Gaelic aiming to get cool in 2010

GAELIC supporters have to find a way to make the language "cool" for youngsters if it is going to develop, according to a leading activist.

In his New Year message, Arthur Cormack, chairman of Bord na Gaidhlig, the national Gaelic development agency, said 2010 offers Gaelic some exciting possibilities but also some hard choices and plenty of challenges.

He said that over the last year the board has reduced the burden of bureaucracy on Gaelic organisations and built relationships with public bodies through the development of Gaelic Language Plans. Mr Cormack welcomed plans by Highland Council to build new Gaelic schools in Fort William and Skye.

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"These are important steps which are part of the Gaelic plans process," he said. "But a lot of work remains to be done on these projects in the next few months in particular, and also in other areas such as Edinburgh where the brd is actively supporting parents' calls for a Gaelic school."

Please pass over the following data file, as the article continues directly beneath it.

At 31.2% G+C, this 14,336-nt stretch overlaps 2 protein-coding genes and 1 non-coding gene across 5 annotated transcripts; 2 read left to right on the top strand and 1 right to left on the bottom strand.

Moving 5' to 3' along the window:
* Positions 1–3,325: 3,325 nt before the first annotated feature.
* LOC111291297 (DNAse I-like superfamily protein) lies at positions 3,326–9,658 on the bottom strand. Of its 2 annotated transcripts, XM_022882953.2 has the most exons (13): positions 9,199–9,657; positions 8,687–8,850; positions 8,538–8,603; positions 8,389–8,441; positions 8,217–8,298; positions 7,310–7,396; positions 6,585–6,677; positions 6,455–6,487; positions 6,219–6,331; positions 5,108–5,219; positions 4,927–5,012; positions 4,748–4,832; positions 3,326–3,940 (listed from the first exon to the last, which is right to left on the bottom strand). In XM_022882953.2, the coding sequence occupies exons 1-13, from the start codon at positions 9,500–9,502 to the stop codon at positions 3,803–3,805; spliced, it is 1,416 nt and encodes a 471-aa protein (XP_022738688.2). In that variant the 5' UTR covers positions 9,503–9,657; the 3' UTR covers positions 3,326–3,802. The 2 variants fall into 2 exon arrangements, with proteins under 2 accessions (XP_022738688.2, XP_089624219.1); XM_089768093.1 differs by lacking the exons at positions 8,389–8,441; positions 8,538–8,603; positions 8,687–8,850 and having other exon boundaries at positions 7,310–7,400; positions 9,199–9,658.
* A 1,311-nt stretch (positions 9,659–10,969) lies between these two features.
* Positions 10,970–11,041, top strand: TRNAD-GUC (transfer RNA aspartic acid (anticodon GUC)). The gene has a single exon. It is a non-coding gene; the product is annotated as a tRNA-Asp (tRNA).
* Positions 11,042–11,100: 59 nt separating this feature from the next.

Bord na Gaidhlig also plans to add its weight to calls for the Gaelic television channel BBC Alba, launched in 2008, to be broadcast on Freeview.

Mr Cormack said: "We want more people to have access to the programming to enable them to develop their Gaelic skills and awareness of the language."

He said it is encouraging to see an increase in the number of adults learning Gaelic, as well as more children attending Gaelic schools.

"All this is very well, but we know we have to pick up the pace and provide even more opportunities in both areas.

He added: "We have to find ways where it is cool and fashionable to be able to speak Gaelic.

"The language has also to be seen as a modern tool with employment opportunities and a role to play in the second decade of the 21st century."